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Did you miss out on the 2014 annual ICHRIE summer conference for hospitality & tourism educators or the 74th annual meeting of the Academy of Management? Or did you go, but never got around to visit the exhibitor hall and sample our tasty Finnish chocolates? Don't worry - we have you covered here with a recap of what we got up to, the products we had on display, and the best way to get in touch with us to learn more. Below you will find a short summary of our experience at the conferences. Enjoy, and hope to meet you next year!
If you have never used an online learning tool like a marketing simulation game in your course before, it can seem like a daunting task to incorporate one at first. There are materials to introduce to your students, new features to learn, learning formats to consider, and you haven't even gotten to the part yet where you need to figure out how it'll all fit in your curriculum to maximize student engagement and knowledge retention. The good news is, it's not nearly as difficult as it seems, and we are here to help you hit the ground running.
This is a case study with Marie-Pierre Guillaume about an executive training she conducted for Terrena's HR managers at Audiencia using the Cesim SimFirm general management business simulation. Below is a short summary of the company, the problem they were facing, the overall goals of the training, and the results after learning key financial concepts with Cesim SimFirm.
Cesim Bank is a browser based bank management simulation game developed to facilitate understanding of the front and back office operations of a bank, and their interaction in a competitive environment, and to help cultivate a holistic and fact-based management culture, develop analytical skills, and create awareness about the current banking operating environment.
The flipped classroom is a term used to describe a reversed format in which students engage with pre-recorded video or audio materials in their own time prior to meeting face to face in more hands-on, workshop type lectures. Because of their independently playable nature, business simulations integrate really well with this increasingly popular classroom structure. In this article we are going to examine just how exactly do flipped classrooms work in conjunction with business simulations, what are their educational benefits, and how can you implement the concept in your own courses.
Generally speaking, we don’t like to give too many recommendations about grading, since it is quite dependent on the specifics of your course. However, we have picked up a few best practices over the years that might be useful, so we would like to take this opportunity to share them with you. At the end of the article you'll also find an example of how one of our clients graded their students at the end of their business simulation based course.
Jukka Laitamäki (Clinical Professor of Preston Robert Tisch Center for Hospitality, Tourism and Sports Management, NYU) shares his experiences using the Cesim Hospitality Hotel and Restaurant Management Simulation in a total of six different courses, including Business Development for Seniors (Undergraduate), and Strategy Formulation and Decision-Making (Graduate).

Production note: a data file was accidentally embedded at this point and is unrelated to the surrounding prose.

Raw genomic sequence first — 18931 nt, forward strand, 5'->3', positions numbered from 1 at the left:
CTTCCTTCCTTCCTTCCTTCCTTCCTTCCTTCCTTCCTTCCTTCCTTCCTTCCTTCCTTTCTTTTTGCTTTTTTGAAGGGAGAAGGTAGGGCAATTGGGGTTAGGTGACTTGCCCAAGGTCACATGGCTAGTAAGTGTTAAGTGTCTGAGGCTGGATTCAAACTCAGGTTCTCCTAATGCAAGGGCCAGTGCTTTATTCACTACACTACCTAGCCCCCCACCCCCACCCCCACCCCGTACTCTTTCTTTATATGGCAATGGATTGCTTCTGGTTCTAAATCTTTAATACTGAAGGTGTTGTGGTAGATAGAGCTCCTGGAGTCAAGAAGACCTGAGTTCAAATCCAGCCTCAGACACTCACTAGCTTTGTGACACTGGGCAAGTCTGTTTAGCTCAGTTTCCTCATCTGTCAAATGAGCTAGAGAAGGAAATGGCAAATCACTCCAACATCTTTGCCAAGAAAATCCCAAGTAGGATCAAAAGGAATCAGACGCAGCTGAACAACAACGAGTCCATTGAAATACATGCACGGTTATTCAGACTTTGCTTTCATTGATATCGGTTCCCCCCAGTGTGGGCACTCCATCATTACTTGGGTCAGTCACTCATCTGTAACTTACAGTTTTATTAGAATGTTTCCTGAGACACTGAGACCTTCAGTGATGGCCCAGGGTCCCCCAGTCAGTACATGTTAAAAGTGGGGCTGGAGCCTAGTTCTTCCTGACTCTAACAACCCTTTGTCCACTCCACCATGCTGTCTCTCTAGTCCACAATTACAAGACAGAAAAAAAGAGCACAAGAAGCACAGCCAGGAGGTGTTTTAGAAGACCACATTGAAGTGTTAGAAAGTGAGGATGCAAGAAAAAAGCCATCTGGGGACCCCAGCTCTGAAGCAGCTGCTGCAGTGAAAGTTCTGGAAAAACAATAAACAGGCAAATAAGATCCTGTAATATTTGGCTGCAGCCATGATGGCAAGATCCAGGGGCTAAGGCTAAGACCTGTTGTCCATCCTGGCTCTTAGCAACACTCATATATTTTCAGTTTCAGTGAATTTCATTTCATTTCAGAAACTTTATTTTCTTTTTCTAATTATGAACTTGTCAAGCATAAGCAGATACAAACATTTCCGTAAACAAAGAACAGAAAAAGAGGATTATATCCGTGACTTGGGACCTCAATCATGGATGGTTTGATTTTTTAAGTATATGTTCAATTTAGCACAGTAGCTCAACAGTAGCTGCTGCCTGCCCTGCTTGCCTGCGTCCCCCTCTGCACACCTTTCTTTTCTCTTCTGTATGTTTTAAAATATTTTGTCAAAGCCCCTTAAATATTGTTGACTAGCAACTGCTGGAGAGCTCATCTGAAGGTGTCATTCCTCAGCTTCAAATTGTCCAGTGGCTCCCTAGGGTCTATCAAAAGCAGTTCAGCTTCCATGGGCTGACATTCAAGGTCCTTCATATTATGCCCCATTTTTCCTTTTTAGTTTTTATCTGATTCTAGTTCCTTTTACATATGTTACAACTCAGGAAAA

In the past twenty years, numerous publications and pedagogical studies have presented several breakdowns about why simulations ought to be put to use in business school classrooms.
The Faculty of Tourism and Hospitality Management in Opatija, Croatia has been using business games in its classes since 2012, which makes it one of the first educational institutions in Croatia to use this method in the teaching process. During the summer semester they used two types of games: Cesim SimBrand and Cesim OnService.
Business game Cesim SimBrand was used by Lorena Bašan, Phd., Assistant Professor within the subject "Marketing of Travel Agencies" which was attended by regular and Erasmus exchange students. Cesim SimBrand is an online marketing management game which enables students to understand the process of making marketing decisions under complex market conditions. Two groups of students participated in the business game and each group consisted of 9 teams. This business game encourages team-work by requiring students to make decisions together thus connecting all segments: market characteristics, demands of targeted business segments, product features, price, distribution channels, promotion and financial results of decisions.
Strategically speaking tourism is an extremely important factor of the European economy because it amounts for 11 % of its GDP. The sector employs about 12% of the overall European workforce (24 million people). The Croatian Tourism Development Strategy 2020 defines the key constraints of development until 2020, with human resources and quality management (formal education, lifelong learning, and tourism awareness) being highlighted.
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